For people pros, establishing a solid vacation policy for your employees is about ensuring a smooth process so that your team members can look forward to their time off with ease.

Here’s what you need to know to ensure that your policy is comprehensive and compliant, understood by your people, and is implemented correctly and consistently in accordance to legislation.

An effective vacation policy should include:

  • How much vacation time and how much vacation pay each employee is entitled to
  • Guidelines on how vacations are scheduled, when vacation pay will be paid out, and when employees can take vacation time. For example: Who gets to choose vacation time first? And in what duration (one week at a time, two weeks at once only, or other)?
  • Clear rules regarding what happens to unused vacation time. For example, can time be carried over or is there a use-it-or-lose-it policy?

Have a reliable system for tracking vacation requests

Payroll professionals know the importance of keeping tight records, and when it comes to managing vacation time and pay, tracking vacation requests is essential. Doing so keeps the record straight in terms of how many vacation days each employee has used and how many are left over for each year.

For that reason, it’s important to use vacation request software, such as Rise HRIS, or ensure that request forms are used consistently in order to avoid confusion and disputes down the road. A good form will include an acknowledgement from the company regarding the request to make it clear that everyone is in agreement.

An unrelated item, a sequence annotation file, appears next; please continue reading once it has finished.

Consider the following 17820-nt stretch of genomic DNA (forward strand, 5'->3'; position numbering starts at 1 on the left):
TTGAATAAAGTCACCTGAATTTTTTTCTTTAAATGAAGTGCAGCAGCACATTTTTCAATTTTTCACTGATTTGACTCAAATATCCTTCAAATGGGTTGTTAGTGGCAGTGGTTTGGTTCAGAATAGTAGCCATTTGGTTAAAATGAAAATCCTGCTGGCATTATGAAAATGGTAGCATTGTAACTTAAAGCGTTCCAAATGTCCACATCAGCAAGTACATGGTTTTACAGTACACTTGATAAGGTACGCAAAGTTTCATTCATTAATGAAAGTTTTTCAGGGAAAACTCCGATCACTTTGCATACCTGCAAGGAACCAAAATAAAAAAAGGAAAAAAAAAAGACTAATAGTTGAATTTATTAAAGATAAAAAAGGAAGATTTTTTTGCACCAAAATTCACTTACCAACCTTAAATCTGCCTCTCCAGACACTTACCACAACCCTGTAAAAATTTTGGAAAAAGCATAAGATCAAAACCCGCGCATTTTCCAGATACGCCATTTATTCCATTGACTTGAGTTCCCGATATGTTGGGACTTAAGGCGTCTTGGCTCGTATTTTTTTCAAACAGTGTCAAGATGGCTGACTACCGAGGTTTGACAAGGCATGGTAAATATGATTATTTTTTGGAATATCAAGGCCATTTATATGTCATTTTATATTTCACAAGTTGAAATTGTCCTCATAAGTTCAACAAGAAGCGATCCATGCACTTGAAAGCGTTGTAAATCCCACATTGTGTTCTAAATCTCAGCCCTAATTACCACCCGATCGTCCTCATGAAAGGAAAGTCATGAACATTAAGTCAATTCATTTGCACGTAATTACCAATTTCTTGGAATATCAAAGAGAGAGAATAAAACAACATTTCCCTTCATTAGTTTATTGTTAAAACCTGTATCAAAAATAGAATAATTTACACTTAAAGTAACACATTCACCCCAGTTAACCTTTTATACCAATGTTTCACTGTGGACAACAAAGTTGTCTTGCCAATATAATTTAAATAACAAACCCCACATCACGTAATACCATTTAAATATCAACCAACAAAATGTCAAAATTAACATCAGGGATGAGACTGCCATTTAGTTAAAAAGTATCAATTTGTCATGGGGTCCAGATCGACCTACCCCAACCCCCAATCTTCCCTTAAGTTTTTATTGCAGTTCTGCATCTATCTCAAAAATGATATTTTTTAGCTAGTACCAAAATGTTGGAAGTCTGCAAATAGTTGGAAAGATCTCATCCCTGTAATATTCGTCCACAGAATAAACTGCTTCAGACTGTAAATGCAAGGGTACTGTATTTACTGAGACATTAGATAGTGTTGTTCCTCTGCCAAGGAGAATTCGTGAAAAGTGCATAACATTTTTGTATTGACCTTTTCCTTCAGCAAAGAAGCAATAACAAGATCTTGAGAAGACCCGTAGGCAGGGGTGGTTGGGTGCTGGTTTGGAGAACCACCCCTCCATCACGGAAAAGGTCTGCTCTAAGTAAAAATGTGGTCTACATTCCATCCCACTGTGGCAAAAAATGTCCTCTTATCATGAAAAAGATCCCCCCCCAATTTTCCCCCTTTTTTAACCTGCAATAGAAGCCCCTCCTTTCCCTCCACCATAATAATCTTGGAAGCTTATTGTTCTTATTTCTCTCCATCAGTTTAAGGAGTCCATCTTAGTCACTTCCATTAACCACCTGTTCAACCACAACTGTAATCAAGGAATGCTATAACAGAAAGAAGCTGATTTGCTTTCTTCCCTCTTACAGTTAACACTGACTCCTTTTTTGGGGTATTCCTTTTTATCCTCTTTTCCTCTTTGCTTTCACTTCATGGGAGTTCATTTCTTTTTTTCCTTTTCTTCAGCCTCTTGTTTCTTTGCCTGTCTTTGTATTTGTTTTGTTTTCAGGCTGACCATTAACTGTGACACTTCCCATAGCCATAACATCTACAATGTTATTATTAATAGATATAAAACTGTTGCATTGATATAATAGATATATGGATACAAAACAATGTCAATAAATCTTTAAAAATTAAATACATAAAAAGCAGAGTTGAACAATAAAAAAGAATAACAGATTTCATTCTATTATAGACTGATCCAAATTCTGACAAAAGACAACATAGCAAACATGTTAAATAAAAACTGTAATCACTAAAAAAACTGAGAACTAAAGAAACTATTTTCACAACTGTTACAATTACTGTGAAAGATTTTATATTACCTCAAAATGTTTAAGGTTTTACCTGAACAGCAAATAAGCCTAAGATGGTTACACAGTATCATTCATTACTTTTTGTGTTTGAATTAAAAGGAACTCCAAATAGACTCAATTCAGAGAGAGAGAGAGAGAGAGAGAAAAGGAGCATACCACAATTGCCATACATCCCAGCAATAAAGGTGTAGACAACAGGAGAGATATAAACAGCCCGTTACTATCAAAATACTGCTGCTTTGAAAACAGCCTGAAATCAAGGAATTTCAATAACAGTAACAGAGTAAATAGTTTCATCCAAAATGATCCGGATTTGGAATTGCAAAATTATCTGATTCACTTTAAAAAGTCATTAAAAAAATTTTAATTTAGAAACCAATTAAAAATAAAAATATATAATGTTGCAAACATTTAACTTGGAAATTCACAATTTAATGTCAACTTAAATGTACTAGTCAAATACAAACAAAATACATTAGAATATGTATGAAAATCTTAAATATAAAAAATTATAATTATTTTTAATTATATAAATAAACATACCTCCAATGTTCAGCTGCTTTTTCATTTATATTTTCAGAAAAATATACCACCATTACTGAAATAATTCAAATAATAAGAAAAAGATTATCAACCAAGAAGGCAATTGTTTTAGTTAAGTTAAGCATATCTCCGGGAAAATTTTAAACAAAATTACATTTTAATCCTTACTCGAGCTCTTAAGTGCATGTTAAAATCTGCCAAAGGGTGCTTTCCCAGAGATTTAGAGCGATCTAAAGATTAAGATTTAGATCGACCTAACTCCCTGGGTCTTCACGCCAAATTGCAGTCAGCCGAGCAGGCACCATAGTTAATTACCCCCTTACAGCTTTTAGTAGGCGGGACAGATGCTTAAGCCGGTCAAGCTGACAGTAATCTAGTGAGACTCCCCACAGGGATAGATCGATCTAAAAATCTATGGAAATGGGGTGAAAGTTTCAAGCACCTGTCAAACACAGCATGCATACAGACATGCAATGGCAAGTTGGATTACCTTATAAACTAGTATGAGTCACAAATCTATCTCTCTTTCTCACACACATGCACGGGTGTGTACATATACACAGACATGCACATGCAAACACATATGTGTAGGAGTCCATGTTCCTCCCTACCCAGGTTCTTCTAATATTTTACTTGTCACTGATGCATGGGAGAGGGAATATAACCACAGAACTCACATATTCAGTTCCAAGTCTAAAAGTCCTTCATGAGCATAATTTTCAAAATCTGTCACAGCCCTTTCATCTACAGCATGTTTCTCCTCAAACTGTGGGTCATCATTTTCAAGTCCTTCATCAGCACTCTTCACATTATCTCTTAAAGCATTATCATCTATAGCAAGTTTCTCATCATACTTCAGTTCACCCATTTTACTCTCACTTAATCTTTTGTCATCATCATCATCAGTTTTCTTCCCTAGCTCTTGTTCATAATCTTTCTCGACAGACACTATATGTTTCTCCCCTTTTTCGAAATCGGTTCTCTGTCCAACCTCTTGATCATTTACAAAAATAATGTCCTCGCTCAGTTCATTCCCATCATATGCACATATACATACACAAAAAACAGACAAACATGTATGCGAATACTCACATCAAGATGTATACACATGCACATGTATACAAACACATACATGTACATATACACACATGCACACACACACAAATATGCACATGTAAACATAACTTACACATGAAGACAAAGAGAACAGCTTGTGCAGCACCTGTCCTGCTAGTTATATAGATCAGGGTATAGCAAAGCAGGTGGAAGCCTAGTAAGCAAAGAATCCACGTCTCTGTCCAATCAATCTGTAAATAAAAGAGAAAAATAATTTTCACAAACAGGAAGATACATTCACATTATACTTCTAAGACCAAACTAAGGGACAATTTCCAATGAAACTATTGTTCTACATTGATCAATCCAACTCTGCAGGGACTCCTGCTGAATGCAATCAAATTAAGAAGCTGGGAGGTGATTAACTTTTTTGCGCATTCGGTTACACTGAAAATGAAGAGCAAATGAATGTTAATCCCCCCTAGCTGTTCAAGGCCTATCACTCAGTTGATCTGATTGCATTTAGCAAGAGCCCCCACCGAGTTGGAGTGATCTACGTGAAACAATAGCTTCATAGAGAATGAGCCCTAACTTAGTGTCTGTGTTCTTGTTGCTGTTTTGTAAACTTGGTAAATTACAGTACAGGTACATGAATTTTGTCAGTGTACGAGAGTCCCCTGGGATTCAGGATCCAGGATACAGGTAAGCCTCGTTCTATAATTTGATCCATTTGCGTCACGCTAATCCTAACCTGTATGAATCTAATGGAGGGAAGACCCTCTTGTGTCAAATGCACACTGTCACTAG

Ensure vacation policies are understood

Having a clear vacation policy is important, but of course, it’s also important to make sure that employees are aware of and understand the policy. A good first step towards a well-documented and effectively communicated vacation policy is to include it in a larger employee handbook containing rules about the organization.

No policy can undermine legislative minimums

Your jurisdiction (if you’re in British Columbia or Manitoba, for example) might not allow such a provision, even for a greater right or benefit, so be careful and know the legislation when crafting your organization’s vacation policy.

Overall, a clearly communicated vacation policy based on a strong understanding of employment standards legislation will lead to peace of mind and fewer headaches down the road for all involved.

At the end of the day, you should never be confused or uncertain as to whether your vacation policy meets the legislative requirements for each province or territory your organization operates in. If you’re unsure, calling the CPA’s Payroll InfoLine or obtaining formal legal advice are excellent ways to ensure you’re playing by the rules.

Get tips and guidelines for creating and managing a rock-solid paid time off policy for your organization in our latest ebook: The Smart Guide to Managing Employee Paid Time Off in Canada.

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